Washington — Big-city neighborhoods are slowly becoming more integrated - but overall, every large US city still has high levels of housing segregation, according to a new analysis of 1980 census data.
Released Thursday by the Citizens' Commission on Civil Rights, a private group whose members include Cabinet officers from the Eisenhower, Johnson, and Nixon administrations, the report concludes that the average ''segregation index'' for 28 large cities in the United States declined from 87 in 1970 to 81 in 1980.
In a metropolis with a segregation index of 100, every residential block would be either all white or all black. An index of 0 would be awarded a city where the racial mix of every block reflected the racial mix of the city as a whole.
The report points out that some Southern cities have made much progress in housing integration. Dallas, Jacksonville, Fla., Houston, Nashville, Tenn., and Richmond, Va., all saw their segregation indexes decline 10 points or more during the 1970s.
The least segregated large US cities are Gary, Ind., and Oakland, Calif. The dubious distinction of ''most segregated'' goes to three major Midwest towns: Chicago, Cleveland, and St. Louis.
Overall, concludes the commission, segregation has persisted in US cities partly because the government has made only half-hearted attempts to eradicate the problem.
''We have not as a nation demonstrated that we have the commitment to take our fair-housing laws and implement them in a meaningful way,'' charges Arthur S. Flemming, secretary of Health, Education, and Welfare under President Eisenhower and a Citizens' Commission member.
For instance, as yet no government regulations have been issued to fully implement one major fair-housing law, Title VIII of the 1968 Civil Rights Act - though the law itself was passed 15 years ago. The Carter administration, in its waning days, issued a preliminary set of such regulations. The Reagan administration withdrew the proposed rules before they became final.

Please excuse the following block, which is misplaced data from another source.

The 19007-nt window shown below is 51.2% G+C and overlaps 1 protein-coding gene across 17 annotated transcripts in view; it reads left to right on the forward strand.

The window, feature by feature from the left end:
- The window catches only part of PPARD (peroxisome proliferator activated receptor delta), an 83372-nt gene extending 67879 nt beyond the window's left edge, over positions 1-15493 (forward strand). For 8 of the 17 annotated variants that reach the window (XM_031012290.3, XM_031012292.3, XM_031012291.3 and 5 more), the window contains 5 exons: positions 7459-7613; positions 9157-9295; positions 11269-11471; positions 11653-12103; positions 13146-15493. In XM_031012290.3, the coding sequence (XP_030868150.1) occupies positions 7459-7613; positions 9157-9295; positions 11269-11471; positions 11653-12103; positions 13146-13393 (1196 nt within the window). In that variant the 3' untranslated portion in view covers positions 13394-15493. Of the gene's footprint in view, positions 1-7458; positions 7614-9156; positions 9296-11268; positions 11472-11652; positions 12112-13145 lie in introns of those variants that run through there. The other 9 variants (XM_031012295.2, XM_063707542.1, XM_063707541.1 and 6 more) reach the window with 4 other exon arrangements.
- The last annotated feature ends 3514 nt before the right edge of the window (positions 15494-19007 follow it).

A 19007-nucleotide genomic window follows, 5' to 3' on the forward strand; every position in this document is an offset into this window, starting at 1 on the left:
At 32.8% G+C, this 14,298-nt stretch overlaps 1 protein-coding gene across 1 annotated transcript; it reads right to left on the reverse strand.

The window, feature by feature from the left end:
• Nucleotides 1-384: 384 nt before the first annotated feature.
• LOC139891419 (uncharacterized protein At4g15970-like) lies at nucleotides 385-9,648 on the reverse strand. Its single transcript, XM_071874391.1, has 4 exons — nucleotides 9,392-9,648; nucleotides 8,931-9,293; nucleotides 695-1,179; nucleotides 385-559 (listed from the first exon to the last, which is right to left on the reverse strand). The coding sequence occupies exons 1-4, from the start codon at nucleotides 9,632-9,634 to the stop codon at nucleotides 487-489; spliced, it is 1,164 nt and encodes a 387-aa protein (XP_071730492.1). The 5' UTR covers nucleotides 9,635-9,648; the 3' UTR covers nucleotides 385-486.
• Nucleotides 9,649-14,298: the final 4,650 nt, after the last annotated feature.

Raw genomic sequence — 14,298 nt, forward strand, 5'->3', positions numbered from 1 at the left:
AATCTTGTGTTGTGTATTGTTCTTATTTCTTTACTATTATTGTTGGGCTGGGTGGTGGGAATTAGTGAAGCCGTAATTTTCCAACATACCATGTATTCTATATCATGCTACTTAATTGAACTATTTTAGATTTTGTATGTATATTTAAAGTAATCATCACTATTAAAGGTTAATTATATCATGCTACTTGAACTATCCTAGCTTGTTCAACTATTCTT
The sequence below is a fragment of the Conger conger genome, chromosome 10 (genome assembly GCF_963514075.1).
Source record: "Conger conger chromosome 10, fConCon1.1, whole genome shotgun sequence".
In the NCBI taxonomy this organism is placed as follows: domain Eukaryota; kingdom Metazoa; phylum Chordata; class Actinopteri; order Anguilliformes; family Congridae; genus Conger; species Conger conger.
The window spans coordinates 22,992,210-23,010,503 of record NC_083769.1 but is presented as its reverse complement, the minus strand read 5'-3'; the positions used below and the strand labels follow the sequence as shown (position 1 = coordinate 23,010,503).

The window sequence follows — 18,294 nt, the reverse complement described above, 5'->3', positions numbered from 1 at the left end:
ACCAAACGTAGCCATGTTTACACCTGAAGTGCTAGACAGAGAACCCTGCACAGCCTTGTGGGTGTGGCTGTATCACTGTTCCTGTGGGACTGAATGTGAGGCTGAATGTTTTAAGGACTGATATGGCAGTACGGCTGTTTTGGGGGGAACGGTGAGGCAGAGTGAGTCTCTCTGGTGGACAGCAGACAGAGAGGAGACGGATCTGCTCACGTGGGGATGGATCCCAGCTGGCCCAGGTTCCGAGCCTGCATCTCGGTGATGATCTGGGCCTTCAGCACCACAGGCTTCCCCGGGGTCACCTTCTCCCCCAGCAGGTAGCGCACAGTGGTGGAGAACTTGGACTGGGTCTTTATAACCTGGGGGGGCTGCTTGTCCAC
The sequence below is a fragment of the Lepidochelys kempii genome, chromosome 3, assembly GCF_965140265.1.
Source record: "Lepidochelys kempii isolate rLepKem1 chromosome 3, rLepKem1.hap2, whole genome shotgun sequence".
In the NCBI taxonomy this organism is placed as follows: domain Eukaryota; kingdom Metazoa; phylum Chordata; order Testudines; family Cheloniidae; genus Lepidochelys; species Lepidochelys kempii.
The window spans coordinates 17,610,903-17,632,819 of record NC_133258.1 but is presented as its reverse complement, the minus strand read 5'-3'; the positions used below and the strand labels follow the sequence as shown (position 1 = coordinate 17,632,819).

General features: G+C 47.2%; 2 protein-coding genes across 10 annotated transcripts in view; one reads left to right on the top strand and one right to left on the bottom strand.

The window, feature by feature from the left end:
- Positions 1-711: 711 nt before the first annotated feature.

At about the same time, points out the commission's report, a Senate filibuster killed a bill that would have given the fair-housing law more enforcement teeth, and extended its protection to the handicapped.
The commission also charges that the Justice Department, under President Reagan, has sharply cut the number of fair-housing cases filed: only five such suits have been filed during the last two years, compared to an average of 32 per year under previous administrations.
The Justice Department has filed, however, a wide-ranging case against the town of Cicero, Ill., charging that the Chicago suburb discriminates against blacks in both housing and jobs.
To improve US fair-housing laws, the Citizens' Commission recommends:
* Legislation to establish a federal procedure to help individuals who feel they've been discriminated against when looking for housing. Currently, individuals have to file a private lawsuit if they feel they're victims of segregation.
* Extension of the fair-housing law to cover the handicapped and families with children.
* Establishment of a private sector task force to further study weaknesses in federal fair housing laws.